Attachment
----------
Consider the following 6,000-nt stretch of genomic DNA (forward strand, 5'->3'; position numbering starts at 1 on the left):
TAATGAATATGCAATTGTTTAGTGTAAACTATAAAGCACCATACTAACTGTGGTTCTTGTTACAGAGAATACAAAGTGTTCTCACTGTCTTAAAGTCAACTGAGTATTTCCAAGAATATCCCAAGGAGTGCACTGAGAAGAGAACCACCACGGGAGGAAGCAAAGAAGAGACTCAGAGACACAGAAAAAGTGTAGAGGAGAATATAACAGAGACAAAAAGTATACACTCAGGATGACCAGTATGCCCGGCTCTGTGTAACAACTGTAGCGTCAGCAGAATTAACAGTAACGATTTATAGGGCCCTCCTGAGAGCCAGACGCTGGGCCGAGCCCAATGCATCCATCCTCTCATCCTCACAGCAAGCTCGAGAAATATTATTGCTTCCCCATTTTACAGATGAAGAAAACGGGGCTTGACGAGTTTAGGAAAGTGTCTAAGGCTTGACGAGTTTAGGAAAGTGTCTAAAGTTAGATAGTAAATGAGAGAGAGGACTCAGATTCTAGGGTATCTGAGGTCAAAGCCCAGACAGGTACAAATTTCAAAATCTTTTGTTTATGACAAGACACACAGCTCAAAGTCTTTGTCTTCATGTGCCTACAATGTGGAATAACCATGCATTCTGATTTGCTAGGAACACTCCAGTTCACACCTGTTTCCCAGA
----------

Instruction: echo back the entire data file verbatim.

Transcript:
Consider the following 6,000-nt stretch of genomic DNA (forward strand, 5'->3'; position numbering starts at 1 on the left):
TAATGAATATGCAATTGTTTAGTGTAAACTATAAAGCACCATACTAACTGTGGTTCTTGTTACAGAGAATACAAAGTGTTCTCACTGTCTTAAAGTCAACTGAGTATTTCCAAGAATATCCCAAGGAGTGCACTGAGAAGAGAACCACCACGGGAGGAAGCAAAGAAGAGACTCAGAGACACAGAAAAAGTGTAGAGGAGAATATAACAGAGACAAAAAGTATACACTCAGGATGACCAGTATGCCCGGCTCTGTGTAACAACTGTAGCGTCAGCAGAATTAACAGTAACGATTTATAGGGCCCTCCTGAGAGCCAGACGCTGGGCCGAGCCCAATGCATCCATCCTCTCATCCTCACAGCAAGCTCGAGAAATATTATTGCTTCCCCATTTTACAGATGAAGAAAACGGGGCTTGACGAGTTTAGGAAAGTGTCTAAGGCTTGACGAGTTTAGGAAAGTGTCTAAAGTTAGATAGTAAATGAGAGAGAGGACTCAGATTCTAGGGTATCTGAGGTCAAAGCCCAGACAGGTACAAATTTCAAAATCTTTTGTTTATGACAAGACACACAGCTCAAAGTCTTTGTCTTCATGTGCCTACAATGTGGAATAACCATGCATTCTGATTTGCTAGGAACACTCCAGTTCACACCTGTTTCCCAGA